We predicted that descending the Lhotse face would be much easier than climbing it had been.This proved to be true: my ascent took just under 11 hours, and the total descent was just over 4 hours.I am convinced that if traffic had not been so horrendous on the route, we would have made camp 2 in closer to three hours.
But, there is no room for haste in the mountains… especially on the Lhotse face.In preparation for this expedition I have read virtually everything on Everest I could place my hands on.I know the legacy of this portion of the route.Far finer mountaineers than I have perished here.We have encountered their remains at the bottom.A moment of focus was called for before we left Camp 3.This is the real thing.One mistake, and you are gone…. Take one step at a time.The safety lines are here for a reason.They are solid.Use them and you will be fine.Use two safety ‘biners. Remember your ABC’s: Always Be Clipping.Remember: Gravity never sleeps.
And so we made our way down with tremendous focus and unflinching care. And it was uneventful, easy, slow travel.If the scenery had not been so spectacular, I would say it was a boring morning.But, spectacular it was.And busy!So many people on the mountain!Every one of them sharing the same line… only a small portion of the route just above the ‘schrund has two parallel lines.Everywhere else, we are required to clip past the up-traffic (or slow down-traffic) just as though they were snow anchors, with one safety line at a time.Painstaking, unapologetically careful work. Slowly, we made our way down.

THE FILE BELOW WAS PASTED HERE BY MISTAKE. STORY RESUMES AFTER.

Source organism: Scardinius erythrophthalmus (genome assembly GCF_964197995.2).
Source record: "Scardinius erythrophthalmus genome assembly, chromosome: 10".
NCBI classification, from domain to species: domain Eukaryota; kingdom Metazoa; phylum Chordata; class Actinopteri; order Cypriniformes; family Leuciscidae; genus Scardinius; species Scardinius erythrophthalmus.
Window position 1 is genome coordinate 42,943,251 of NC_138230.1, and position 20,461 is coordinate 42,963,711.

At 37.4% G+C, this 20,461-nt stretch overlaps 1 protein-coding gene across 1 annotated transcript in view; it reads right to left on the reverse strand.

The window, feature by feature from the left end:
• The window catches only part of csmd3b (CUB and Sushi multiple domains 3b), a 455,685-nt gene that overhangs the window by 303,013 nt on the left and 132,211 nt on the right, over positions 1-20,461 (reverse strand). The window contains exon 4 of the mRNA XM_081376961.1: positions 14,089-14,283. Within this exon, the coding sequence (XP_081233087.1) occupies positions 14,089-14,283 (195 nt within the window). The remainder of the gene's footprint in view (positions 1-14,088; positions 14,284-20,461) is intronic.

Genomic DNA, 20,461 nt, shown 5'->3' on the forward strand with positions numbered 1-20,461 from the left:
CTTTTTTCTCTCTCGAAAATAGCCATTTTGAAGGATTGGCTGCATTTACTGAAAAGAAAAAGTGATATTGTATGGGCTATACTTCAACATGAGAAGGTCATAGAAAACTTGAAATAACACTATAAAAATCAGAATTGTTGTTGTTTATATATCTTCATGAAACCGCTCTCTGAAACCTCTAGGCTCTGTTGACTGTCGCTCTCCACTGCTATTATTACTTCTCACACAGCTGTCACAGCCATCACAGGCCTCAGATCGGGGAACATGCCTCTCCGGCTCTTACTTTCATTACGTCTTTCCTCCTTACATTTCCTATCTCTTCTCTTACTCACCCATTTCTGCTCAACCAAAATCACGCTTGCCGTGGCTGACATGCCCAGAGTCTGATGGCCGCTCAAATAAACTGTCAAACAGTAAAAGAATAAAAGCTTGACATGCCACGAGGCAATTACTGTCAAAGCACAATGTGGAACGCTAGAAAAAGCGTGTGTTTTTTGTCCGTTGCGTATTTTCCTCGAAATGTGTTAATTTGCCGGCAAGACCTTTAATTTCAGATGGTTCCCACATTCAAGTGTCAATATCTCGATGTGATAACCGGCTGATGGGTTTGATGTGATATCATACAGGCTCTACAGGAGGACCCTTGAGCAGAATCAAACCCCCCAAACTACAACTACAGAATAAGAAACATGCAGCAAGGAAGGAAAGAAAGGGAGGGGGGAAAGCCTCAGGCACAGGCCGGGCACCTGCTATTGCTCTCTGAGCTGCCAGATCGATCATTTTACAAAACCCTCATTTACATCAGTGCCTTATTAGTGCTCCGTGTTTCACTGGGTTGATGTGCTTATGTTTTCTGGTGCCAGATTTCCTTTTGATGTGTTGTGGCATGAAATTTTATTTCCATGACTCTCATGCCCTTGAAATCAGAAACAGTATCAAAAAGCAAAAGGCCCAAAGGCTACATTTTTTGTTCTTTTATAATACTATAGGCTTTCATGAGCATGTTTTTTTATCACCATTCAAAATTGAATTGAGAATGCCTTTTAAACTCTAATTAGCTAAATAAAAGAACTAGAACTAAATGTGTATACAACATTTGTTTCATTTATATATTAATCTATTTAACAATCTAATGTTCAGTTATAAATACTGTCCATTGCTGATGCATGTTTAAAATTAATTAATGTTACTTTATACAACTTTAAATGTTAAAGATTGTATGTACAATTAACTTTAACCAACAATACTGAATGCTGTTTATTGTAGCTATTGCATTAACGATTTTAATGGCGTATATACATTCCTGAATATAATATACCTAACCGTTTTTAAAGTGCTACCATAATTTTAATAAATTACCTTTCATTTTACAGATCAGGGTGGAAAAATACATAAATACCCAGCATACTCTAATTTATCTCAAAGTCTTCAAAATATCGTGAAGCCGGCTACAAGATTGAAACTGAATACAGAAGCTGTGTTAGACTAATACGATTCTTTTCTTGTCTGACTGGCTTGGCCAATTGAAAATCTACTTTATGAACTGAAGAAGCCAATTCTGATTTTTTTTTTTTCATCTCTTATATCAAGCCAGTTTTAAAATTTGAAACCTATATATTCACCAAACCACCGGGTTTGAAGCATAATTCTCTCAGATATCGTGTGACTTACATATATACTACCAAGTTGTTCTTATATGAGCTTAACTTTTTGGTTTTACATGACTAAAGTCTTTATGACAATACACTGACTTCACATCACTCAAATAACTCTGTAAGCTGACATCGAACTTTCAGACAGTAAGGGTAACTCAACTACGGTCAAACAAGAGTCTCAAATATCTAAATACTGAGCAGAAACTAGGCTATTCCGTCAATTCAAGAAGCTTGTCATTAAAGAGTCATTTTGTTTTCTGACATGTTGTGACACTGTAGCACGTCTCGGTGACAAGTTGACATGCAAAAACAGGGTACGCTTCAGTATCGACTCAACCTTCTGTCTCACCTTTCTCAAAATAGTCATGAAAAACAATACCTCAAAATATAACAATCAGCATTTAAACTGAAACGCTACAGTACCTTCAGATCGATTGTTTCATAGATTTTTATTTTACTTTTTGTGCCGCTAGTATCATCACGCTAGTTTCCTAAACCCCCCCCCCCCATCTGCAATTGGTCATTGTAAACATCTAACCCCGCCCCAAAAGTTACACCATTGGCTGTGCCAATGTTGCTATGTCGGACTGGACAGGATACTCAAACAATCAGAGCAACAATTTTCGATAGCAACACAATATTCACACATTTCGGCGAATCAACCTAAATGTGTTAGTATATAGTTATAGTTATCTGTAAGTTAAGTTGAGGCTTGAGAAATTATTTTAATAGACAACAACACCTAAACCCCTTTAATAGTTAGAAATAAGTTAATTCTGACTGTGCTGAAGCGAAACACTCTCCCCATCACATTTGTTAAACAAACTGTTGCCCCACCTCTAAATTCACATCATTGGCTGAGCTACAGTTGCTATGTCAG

Above is a short video of us descending the Lhotse Face, so you can get a flavor of the terrain and technique involved. Somehow the wrong video got uploaded from Namche, but this will do.
Nothing even close to the breathing trouble or fatigue of the day before.This was smooth sailing for me.
I was tuckered out when we made it to Camp 2, but very happy and indeed excited by the prospect of getting back to EBC the next morning.The toll of Camp 3 began to come clear as I worked on logistics for the next morning.Some gear needed to stay in my pack, some needed to stay at Camp 2, and some needed to go to Camp 1.Getting things sorted and catalogued took longer than expected, and at the end of the day I was ready for my sleeping bag in a big way.As I closed my eyes, and drew breaths in through the stinking buff, I watched the Face inch by in my mind, step after step on blue ice with a world of exposure below.We did it.
Word of the day: Focus.
posted: May 10, 2016
Paul Pottinger’s Adventures from the Top of the World